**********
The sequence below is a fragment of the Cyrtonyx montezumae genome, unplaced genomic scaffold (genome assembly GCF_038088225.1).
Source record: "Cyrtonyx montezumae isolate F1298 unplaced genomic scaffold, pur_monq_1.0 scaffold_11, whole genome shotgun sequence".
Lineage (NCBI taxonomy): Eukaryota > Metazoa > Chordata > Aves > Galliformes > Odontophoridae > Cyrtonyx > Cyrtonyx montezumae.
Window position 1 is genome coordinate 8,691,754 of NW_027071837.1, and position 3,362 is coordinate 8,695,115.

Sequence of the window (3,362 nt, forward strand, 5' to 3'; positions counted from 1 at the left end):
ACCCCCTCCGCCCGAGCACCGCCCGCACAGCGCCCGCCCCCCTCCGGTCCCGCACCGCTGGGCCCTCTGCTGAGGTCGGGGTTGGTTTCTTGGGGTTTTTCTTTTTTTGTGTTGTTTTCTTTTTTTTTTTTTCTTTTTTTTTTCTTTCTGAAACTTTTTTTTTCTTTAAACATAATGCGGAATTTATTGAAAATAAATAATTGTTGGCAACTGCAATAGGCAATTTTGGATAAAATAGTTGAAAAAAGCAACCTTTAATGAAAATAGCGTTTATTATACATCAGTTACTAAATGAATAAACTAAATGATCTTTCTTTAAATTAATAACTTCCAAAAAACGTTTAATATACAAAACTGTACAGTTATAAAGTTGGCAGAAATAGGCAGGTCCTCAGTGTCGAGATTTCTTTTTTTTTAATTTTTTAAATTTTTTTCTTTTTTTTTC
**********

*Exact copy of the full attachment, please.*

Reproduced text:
The sequence below is a fragment of the Cyrtonyx montezumae genome, unplaced genomic scaffold (genome assembly GCF_038088225.1).
Source record: "Cyrtonyx montezumae isolate F1298 unplaced genomic scaffold, pur_monq_1.0 scaffold_11, whole genome shotgun sequence".
Lineage (NCBI taxonomy): Eukaryota > Metazoa > Chordata > Aves > Galliformes > Odontophoridae > Cyrtonyx > Cyrtonyx montezumae.
Window position 1 is genome coordinate 8,691,754 of NW_027071837.1, and position 3,362 is coordinate 8,695,115.

Sequence of the window (3,362 nt, forward strand, 5' to 3'; positions counted from 1 at the left end):
ACCCCCTCCGCCCGAGCACCGCCCGCACAGCGCCCGCCCCCCTCCGGTCCCGCACCGCTGGGCCCTCTGCTGAGGTCGGGGTTGGTTTCTTGGGGTTTTTCTTTTTTTGTGTTGTTTTCTTTTTTTTTTTTTCTTTTTTTTTTCTTTCTGAAACTTTTTTTTTCTTTAAACATAATGCGGAATTTATTGAAAATAAATAATTGTTGGCAACTGCAATAGGCAATTTTGGATAAAATAGTTGAAAAAAGCAACCTTTAATGAAAATAGCGTTTATTATACATCAGTTACTAAATGAATAAACTAAATGATCTTTCTTTAAATTAATAACTTCCAAAAAACGTTTAATATACAAAACTGTACAGTTATAAAGTTGGCAGAAATAGGCAGGTCCTCAGTGTCGAGATTTCTTTTTTTTTAATTTTTTAAATTTTTTTCTTTTTTTTTC